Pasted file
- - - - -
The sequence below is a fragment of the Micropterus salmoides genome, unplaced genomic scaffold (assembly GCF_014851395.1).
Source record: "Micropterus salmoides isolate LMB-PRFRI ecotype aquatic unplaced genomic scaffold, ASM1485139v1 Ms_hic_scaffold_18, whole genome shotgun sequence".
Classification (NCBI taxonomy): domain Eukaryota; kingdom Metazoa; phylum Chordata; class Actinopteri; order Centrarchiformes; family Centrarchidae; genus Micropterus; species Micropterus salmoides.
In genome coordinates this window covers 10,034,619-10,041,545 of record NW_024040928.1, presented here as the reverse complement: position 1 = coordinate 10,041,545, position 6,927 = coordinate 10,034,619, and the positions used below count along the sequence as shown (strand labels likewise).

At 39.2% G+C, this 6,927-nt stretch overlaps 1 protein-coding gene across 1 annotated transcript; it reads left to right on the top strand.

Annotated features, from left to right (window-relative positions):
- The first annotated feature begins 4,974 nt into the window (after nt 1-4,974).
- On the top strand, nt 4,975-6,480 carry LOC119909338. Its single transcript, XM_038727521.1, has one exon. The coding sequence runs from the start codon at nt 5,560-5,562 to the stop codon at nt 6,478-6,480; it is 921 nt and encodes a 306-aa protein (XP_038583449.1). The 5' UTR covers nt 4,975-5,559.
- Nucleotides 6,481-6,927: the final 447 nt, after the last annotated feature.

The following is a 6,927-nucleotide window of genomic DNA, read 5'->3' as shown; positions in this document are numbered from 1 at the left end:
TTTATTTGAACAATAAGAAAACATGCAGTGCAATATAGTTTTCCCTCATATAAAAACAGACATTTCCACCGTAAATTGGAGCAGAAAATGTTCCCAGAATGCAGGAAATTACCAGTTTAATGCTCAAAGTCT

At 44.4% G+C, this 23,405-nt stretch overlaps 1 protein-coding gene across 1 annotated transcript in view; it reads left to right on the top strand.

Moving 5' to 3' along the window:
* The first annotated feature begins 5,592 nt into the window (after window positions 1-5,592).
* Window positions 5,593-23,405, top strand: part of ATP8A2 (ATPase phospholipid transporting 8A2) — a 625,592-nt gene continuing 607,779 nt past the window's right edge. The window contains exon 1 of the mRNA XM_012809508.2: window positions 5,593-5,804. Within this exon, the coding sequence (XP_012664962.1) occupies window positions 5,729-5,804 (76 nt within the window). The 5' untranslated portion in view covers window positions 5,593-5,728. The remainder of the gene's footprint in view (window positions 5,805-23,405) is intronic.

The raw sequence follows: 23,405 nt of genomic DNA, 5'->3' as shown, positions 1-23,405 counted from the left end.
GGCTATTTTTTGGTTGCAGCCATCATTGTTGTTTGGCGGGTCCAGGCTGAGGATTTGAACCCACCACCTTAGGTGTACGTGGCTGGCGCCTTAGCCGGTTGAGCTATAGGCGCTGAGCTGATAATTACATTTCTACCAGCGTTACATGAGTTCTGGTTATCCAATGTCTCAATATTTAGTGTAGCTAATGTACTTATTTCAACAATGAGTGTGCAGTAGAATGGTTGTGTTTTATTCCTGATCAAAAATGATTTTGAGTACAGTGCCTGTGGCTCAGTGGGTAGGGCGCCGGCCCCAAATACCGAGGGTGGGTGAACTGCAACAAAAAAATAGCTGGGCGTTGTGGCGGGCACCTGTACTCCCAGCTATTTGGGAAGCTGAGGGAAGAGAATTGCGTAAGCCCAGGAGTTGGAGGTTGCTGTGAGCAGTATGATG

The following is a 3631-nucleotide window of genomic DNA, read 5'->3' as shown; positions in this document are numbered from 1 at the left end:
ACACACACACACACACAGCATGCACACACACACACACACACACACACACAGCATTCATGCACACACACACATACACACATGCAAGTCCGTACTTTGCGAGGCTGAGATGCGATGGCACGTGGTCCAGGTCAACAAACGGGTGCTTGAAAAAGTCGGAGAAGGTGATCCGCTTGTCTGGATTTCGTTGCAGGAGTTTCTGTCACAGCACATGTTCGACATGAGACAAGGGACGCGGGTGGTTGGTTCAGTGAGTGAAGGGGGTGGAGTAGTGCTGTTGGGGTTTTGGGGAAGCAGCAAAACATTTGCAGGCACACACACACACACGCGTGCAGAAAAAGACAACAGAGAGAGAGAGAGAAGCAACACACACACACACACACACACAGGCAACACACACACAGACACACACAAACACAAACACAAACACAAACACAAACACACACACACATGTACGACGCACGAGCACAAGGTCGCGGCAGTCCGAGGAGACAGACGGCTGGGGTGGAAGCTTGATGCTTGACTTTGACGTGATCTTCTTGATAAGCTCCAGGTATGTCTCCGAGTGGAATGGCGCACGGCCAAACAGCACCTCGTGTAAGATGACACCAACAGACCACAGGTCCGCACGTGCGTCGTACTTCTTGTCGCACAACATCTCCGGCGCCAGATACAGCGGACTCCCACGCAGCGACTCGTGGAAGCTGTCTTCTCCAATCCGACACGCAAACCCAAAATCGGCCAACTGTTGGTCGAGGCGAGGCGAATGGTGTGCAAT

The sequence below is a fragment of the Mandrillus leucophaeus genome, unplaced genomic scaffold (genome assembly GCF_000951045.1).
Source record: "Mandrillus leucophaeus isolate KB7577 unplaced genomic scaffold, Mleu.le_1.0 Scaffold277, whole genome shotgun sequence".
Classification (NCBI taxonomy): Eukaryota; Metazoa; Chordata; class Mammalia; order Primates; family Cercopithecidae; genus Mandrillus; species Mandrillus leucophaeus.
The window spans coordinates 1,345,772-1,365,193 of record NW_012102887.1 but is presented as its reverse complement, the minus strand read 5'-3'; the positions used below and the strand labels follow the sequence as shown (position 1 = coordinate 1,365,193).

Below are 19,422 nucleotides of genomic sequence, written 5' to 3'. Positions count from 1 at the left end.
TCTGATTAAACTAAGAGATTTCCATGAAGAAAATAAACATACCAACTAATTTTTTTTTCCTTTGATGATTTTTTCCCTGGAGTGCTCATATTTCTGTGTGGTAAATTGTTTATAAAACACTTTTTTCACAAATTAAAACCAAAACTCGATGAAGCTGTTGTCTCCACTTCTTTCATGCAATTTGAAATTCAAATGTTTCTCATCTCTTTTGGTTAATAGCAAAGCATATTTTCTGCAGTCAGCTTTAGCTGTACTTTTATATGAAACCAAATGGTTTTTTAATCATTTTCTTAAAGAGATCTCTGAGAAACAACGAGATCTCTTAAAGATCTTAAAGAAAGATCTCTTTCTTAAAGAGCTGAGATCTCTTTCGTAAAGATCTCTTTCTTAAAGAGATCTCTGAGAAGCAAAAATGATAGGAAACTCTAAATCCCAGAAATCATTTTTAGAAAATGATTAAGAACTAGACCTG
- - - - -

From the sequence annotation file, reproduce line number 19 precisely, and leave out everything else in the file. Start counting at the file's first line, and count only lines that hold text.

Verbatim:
ACACACACACACACACAGCATGCACACACACACACACACACACACACACAGCATTCATGCACACACACACATACACACATGCAAGTCCGTACTTTGCGAGGCTGAGATGCGATGGCACGTGGTCCAGGTCAACAAACGGGTGCTTGAAAAAGTCGGAGAAGGTGATCCGCTTGTCTGGATTTCGTTGCAGGAGTTTCTGTCACAGCACATGTTCGACATGAGACAAGGGACGCGGGTGGTTGGTTCAGTGAGTGAAGGGGGTGGAGTAGTGCTGTTGGGGTTTTGGGGAAGCAGCAAAACATTTGCAGGCACACACACACACACGCGTGCAGAAAAAGACAACAGAGAGAGAGAGAGAAGCAACACACACACACACACACACACAGGCAACACACACACAGACACACACAAACACAAACACAAACACAAACACAAACACACACACACATGTACGACGCACGAGCACAAGGTCGCGGCAGTCCGAGGAGACAGACGGCTGGGGTGGAAGCTTGATGCTTGACTTTGACGTGATCTTCTTGATAAGCTCCAGGTATGTCTCCGAGTGGAATGGCGCACGGCCAAACAGCACCTCGTGTAAGATGACACCAACAGACCACAGGTCCGCACGTGCGTCGTACTTCTTGTCGCACAACATCTCCGGCGCCAGATACAGCGGACTCCCACGCAGCGACTCGTGGAAGCTGTCTTCTCCAATCCGACACGCAAACCCAAAATCGGCCAACTGTTGGTCGAGGCGAGGCGAATGGTGTGCAAT